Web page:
Asymptotic Location Probabilities of the 2D Hadamard Quantum Random Walk. 
Abstract: 
My talk will focus on the behavior of the 2D Hadamard Quantum
Random Walk wavefunction near the boundary of the region that it visits. The location probabilities
there are given by oscillatory integrals of Airy type where smooth and quadratic saddle points
coalesce. 




Date: 
March 7^{th} 2014 
Room: 
Fine 110 
Speaker: 
Marcelo Viana (IMPA) 
Title: 
Continuity of Lyapunov exponents. 
Abstract: 
I'll report on joint work with Bocker and ongoing
joint project with Avila and Eskin,
investigating the way Lyapunov exponents depend on the underlying linear cocycle.
In the iid case the dependence is continuous at all points. 






Date: 
February 27^{th} 2014 
Speaker: 
ShouWu Zhang (Princeton University) 
Title: 
Algebraic dynamical systems. 
Abstract: 
By an algebraic system, we mean an algebraic endomorphism of algebraic varieties.
The theory of algebraic system is to study properties of algebraic system under
Zariski topology. In this talk, I will describe several open problems in the theory of
polarized algebraic dynamical system. 




Date: 
February 20^{th} 2014 
Speaker: 
Alexander Shnirelman (Concordia University) 
Title: 
Analytic structure of solutions of the Euler equations. 
Abstract: 
The motion of the ideal incompressible fluid is described by the Euler equations. Their solution $u(x,t)$ exists
for any initial velocity field $u_0$ provided it is regular enough. The solution has the same regularity as the initial velocity $u_0$. However, all the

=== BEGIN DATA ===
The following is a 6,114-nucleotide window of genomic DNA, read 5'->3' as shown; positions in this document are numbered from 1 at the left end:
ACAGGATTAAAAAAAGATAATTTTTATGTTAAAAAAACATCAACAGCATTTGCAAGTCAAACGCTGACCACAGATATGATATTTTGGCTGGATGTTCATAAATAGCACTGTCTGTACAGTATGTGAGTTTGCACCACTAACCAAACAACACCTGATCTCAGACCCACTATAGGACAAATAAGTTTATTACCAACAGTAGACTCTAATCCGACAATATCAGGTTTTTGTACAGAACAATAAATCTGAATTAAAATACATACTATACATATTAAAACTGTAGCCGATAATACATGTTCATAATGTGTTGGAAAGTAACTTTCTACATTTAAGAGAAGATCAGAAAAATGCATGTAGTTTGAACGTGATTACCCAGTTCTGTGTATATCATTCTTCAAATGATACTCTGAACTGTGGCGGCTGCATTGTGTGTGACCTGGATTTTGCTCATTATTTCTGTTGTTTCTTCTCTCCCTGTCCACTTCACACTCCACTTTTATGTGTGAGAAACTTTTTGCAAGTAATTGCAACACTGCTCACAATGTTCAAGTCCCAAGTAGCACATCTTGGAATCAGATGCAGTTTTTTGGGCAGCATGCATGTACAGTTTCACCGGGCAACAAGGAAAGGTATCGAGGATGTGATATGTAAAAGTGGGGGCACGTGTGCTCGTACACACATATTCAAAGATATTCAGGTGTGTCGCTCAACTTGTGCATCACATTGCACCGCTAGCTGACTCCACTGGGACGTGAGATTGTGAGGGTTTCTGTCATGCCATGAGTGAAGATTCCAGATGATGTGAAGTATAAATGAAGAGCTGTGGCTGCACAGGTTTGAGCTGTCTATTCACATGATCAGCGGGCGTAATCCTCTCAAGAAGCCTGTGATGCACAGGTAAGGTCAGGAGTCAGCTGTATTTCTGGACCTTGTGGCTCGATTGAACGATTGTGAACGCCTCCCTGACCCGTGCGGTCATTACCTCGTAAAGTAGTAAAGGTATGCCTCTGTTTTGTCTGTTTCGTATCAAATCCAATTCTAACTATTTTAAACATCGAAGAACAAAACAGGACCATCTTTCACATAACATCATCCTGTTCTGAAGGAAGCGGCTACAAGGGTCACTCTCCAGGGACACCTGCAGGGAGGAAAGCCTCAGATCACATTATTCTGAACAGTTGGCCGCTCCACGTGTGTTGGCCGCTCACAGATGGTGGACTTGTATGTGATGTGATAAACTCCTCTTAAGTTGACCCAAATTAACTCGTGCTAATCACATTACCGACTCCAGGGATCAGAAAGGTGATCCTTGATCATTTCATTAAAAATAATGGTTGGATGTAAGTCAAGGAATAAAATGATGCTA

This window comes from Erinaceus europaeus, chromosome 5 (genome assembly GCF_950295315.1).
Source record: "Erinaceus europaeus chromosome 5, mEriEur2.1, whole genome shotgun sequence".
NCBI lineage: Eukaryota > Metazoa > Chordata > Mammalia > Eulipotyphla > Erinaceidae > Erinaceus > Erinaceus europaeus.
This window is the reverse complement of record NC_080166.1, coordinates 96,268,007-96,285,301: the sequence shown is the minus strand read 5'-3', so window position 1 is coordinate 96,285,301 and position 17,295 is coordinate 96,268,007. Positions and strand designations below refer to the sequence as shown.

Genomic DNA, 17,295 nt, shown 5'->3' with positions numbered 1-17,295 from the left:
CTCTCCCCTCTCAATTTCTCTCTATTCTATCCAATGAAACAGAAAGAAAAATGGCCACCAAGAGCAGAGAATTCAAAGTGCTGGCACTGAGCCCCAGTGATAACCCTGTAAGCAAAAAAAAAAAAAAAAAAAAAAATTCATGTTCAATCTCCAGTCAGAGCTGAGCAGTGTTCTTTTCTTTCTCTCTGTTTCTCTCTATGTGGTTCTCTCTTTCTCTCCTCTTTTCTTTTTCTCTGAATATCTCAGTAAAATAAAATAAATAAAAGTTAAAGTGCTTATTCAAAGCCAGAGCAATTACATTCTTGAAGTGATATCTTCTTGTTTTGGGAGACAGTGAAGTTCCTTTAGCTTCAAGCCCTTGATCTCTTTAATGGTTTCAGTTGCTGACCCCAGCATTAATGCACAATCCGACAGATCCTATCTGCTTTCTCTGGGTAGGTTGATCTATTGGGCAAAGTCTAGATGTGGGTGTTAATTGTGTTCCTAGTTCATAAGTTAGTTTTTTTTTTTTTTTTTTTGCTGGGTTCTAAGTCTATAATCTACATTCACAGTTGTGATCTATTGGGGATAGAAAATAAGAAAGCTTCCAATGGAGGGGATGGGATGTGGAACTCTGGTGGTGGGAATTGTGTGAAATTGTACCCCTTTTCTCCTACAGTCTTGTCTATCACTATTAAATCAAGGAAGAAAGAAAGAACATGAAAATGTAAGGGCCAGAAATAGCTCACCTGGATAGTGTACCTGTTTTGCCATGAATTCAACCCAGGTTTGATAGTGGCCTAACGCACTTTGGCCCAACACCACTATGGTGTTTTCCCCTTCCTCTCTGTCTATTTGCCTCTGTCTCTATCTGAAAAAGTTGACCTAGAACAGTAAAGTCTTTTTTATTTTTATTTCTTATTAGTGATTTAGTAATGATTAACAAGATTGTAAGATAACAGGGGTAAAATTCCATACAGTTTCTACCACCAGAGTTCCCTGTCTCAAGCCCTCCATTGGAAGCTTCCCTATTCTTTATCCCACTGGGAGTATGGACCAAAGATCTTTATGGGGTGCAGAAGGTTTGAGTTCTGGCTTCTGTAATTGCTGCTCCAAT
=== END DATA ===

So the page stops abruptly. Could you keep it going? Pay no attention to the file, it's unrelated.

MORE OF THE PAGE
particle trajectories are analytic curves! This striking fact was proved in 2013 (Frisch&Zheligowsky, Nadirashvili, Shnirelman), while it could be proved
back in 1925 by Lichtenstein who had all the necessary ideas. In fact, this result is a consequence of an analytic structure on the group of volume preserving
diffeomorphisms. Other related subject is the structure of complex singularities of realanalytic solutions of the Euler equations. Using
appropriate functional spaces, we are able to construct simple complex singularities of stationary and nonstationary solutions. 




Date: 
Tuesday, February 18^{th} 
Speaker: 
Alexander Sodin (Princeton University) 
Title: 
Local eigenvalue statistics at the edge of the spectrum: some extensions of a theorem of Soshnikov 
Abstract: 
We construct a random decreasing sequence of multivariate functions, which at every point has the distribution of the Airy point process.
The construction is motivated by a couple of limit theorems in which this random process appears as a limiting object. 




Date: 
December 5^{th} 2013 
Speaker: 
Jens Marklof (IAS and University of Bristol) 
Title: 
Superdiffusion in the periodic Lorentz gas. 
Abstract: 
I report on recent work with Balint Toth on the proof of a superdiffusive CLT for the periodic Lorentz gas in the limit of small scatterers. This complements work by Bunimovich & Sinai (CMP 1980), Bleher (JSP 1992) and Szasz & Varju (JSP 2007) in the case of scatterers with fixed radii.





Date: 
Monday, November 25^{th} 2013 
Speaker: 
Francesco Cellarosi (University of Illinois, UrbanaChampaign) 
Title: 
Continued fraction digit averages and MacLaurin's Inequalities. 
Abstract: 
A classical result of Kinchin says that for almost every real number x, the geometric mean of the first n digits in the continued fraction expansion of x converges to a number K=2.685... as n tends to infinity. On the other hand, for almost every x, the arithmetic mean of the first n digits tends to infinity. There is a sequence of refinements of the classical Arithmetic Mean  Geometric Mean inequality (called MacLaurin's inequalities) involving the kth root of the kth elementary symmetric mean, where k ranges from 1 (arithmetic mean) to n (geometric mean). We analyze what happens to these means for typical real numbers, when k is a function of n. We obtain sufficient conditions to ensure convergence / divergence of such means. Joint work with Steven J. Miller and Jake L. Wellens. 




Date: 
November 21^{st} 2013 
Speaker: 
Hao Shen (Princeton University) 
Title: 
Renormalization group and stochastic PDEs. 
Abstract: 
I will discuss some recent works on applying rigorous renormalization group methods to the study of stochastic PDEs.